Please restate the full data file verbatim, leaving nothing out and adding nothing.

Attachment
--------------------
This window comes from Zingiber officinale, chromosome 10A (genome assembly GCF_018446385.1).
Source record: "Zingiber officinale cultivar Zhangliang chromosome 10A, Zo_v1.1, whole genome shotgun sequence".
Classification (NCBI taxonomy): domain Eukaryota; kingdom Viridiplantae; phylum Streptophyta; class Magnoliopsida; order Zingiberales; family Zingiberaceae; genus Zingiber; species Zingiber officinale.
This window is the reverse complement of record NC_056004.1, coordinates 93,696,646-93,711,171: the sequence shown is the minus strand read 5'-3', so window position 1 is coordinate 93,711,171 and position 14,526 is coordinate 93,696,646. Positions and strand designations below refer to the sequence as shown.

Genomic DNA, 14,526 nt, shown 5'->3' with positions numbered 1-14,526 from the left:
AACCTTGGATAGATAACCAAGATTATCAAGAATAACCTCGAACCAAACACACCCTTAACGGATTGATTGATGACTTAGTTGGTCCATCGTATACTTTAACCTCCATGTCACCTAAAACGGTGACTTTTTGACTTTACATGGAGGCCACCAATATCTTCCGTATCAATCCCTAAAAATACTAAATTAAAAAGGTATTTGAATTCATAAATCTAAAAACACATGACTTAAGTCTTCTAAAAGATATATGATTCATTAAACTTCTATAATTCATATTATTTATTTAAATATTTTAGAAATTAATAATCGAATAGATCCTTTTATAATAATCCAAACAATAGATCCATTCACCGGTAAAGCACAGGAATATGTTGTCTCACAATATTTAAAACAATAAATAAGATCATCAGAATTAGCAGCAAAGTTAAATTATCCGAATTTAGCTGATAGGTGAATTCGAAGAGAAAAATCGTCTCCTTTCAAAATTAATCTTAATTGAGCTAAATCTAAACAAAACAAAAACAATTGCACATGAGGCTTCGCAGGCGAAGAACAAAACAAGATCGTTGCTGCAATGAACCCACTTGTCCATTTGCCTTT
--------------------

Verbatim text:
This window comes from Zingiber officinale, chromosome 10A (genome assembly GCF_018446385.1).
Source record: "Zingiber officinale cultivar Zhangliang chromosome 10A, Zo_v1.1, whole genome shotgun sequence".
Classification (NCBI taxonomy): domain Eukaryota; kingdom Viridiplantae; phylum Streptophyta; class Magnoliopsida; order Zingiberales; family Zingiberaceae; genus Zingiber; species Zingiber officinale.
This window is the reverse complement of record NC_056004.1, coordinates 93,696,646-93,711,171: the sequence shown is the minus strand read 5'-3', so window position 1 is coordinate 93,711,171 and position 14,526 is coordinate 93,696,646. Positions and strand designations below refer to the sequence as shown.

Genomic DNA, 14,526 nt, shown 5'->3' with positions numbered 1-14,526 from the left:
AACCTTGGATAGATAACCAAGATTATCAAGAATAACCTCGAACCAAACACACCCTTAACGGATTGATTGATGACTTAGTTGGTCCATCGTATACTTTAACCTCCATGTCACCTAAAACGGTGACTTTTTGACTTTACATGGAGGCCACCAATATCTTCCGTATCAATCCCTAAAAATACTAAATTAAAAAGGTATTTGAATTCATAAATCTAAAAACACATGACTTAAGTCTTCTAAAAGATATATGATTCATTAAACTTCTATAATTCATATTATTTATTTAAATATTTTAGAAATTAATAATCGAATAGATCCTTTTATAATAATCCAAACAATAGATCCATTCACCGGTAAAGCACAGGAATATGTTGTCTCACAATATTTAAAACAATAAATAAGATCATCAGAATTAGCAGCAAAGTTAAATTATCCGAATTTAGCTGATAGGTGAATTCGAAGAGAAAAATCGTCTCCTTTCAAAATTAATCTTAATTGAGCTAAATCTAAACAAAACAAAAACAATTGCACATGAGGCTTCGCAGGCGAAGAACAAAACAAGATCGTTGCTGCAATGAACCCACTTGTCCATTTGCCTTT